The inception of ideas

GreenHouse logoKnown for its Mennonite roots, the town of St. Jacobs is a popular tourist destination. In between the shops and restaurants of the town’s commercial core is the Felt Lab, an open exhibit of new creations in the world of interactive technology. The showcase is full of activities for visitors to take part in, all made possible by the latest advancements in user-interface design.

Student leaping at Felt's entryMembers of St. Paul’s GreenHouse took a trip to the Felt Lab as part of their first outing of the semester. The event was meant to highlight the nature of creative problem solving and prototyping.

Felt Lab is a studio run by Research Entrepreneurs Accelerating Prosperity (REAP), a research initiative at the University of Waterloo that gives students the opportunity to experiment with the latest interactive and digital display technologies.

Rather than having to build all-new technologies from the ground up, students learn how to make existing technologies solve new problems in order to serve the needs of untapped markets. Subsequently, each visit to Felt Lab challenges students to create unique business opportunities utilizing the technologies featured in the showcase.

Inside the entrance to the Felt Lab are the bright LCD screens of display technologies yet to be commercialized. Some of the tech on display included:

GestureTek screenThe GestureTek Illuminate Table, an infrared multi-touch display and computer. This one was a crowd pleaser, as the group easily spent the next half hour playing games of ping-pong and using the painting and piano applications of the touch-screen table.

Oculus RiftOculus Rift, a virtual reality headset that immerses users in a 360 degree simulation. The simulation in this case was of a miniature roller coaster, winding through the living room of a large house. Vertigo was a sensation experienced by many who sampled the headset.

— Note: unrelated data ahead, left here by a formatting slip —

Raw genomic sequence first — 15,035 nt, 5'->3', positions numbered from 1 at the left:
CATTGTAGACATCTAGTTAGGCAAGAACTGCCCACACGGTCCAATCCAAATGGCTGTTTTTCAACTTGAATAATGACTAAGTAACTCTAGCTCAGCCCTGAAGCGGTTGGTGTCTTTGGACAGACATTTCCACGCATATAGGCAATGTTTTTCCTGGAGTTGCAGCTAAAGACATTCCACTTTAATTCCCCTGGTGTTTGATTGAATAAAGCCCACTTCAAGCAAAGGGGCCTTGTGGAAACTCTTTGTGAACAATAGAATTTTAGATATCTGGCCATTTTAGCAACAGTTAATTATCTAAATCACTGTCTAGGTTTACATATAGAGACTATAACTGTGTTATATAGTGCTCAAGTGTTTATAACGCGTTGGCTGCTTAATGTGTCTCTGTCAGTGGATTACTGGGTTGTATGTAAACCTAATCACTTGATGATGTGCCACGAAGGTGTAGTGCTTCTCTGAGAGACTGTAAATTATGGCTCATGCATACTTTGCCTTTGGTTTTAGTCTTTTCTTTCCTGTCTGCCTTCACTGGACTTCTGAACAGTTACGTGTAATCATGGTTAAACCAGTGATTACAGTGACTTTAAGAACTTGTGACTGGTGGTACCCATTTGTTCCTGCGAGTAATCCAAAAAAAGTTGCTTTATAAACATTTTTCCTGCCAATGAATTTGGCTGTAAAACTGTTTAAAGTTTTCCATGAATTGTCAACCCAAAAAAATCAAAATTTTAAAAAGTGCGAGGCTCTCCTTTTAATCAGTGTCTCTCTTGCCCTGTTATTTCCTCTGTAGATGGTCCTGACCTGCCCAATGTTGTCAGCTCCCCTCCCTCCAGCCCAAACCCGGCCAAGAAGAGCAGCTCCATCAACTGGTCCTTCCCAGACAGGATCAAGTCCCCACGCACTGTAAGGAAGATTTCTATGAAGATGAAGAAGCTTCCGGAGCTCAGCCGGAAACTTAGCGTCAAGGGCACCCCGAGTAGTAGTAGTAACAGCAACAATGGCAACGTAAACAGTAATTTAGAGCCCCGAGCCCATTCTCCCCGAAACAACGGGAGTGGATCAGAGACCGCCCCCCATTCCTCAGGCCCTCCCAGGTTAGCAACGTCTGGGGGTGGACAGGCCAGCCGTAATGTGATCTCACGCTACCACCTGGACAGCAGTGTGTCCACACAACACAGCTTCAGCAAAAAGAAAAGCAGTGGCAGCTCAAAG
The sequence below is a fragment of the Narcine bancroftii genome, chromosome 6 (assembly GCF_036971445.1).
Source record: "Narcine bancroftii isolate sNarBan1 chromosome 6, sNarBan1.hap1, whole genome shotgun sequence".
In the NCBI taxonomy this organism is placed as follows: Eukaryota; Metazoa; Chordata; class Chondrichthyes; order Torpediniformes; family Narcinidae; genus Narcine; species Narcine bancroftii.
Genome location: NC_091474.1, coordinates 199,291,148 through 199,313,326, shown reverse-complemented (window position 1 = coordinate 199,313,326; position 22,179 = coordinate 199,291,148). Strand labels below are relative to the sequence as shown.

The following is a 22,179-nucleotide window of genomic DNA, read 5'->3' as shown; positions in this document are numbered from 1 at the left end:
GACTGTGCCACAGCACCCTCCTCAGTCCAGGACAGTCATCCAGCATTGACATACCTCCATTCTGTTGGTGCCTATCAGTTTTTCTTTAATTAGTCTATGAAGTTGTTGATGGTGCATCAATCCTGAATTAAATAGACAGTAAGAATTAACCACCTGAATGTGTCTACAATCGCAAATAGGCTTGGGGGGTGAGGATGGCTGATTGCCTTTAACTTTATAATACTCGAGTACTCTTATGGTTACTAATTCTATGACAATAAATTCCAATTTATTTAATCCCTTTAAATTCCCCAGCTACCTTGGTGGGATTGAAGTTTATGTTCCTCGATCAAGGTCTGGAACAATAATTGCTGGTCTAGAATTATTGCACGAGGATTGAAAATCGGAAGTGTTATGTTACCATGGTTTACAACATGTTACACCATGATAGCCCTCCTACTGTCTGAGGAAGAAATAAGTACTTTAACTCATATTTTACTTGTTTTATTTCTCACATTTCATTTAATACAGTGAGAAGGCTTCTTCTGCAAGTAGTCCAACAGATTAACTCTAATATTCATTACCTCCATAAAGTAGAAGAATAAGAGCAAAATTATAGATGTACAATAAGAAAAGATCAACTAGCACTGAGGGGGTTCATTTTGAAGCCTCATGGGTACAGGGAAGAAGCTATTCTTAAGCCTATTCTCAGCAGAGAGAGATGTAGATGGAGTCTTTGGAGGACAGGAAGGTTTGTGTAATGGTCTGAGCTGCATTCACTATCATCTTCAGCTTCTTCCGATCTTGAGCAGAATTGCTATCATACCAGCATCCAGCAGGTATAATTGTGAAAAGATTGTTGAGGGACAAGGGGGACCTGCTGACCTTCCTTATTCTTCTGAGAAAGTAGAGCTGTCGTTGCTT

GestureTek CubeTheGestureTek Cube, an interactive floor projector. Innovators from GreenHouse are seen here, playing a 2-D game of basketball.

At the end of these activities, the GreenHouse innovators were given a brainstorming challenge: They were tasked with solving a customer experience problem.

Their challenge was to make the process of checking out at a wine store much more efficient to ensure that a customer's payment for store items could be verified. To solve it, they would have to employ the process of creative problem solving, which was meant to change the way in which people synthesize solutions.

The exercise arose from the need to give creative minds the sandbox for experimentation. All too often, the ability to innovate in any field of endeavour is restricted by socially accepted paradigms of thought -- these are typically established by those who have come before us. This point is outlined by writer and acclaimed ‘creativity expert’ Michael Michalko, who says that some of the most creative solutions often emerge from an open experimentation of ideas and concepts from different disciplines.

Students and a white boardThrough the process of creative thinking, students are given free rein to reflect on their thought processes and challenges while tapping into an array of resources. Here, thinking is not categorized into respective disciplines that have seemingly nothing to do with another; instead everything is connected and ideas are allowed to flourish in a continuum of relativity. Pictured here, the cohort made a presentation about all the potential solutions they were able to conjure up during their brainstorming process.

The trip concluded with brief presentations as the groups behind each idea received feedback from an audience of peers. Overall, the experience highlighted that the entrepreneurial process is infused with constant new discoveries that lead to solutions for old and new problems alike.

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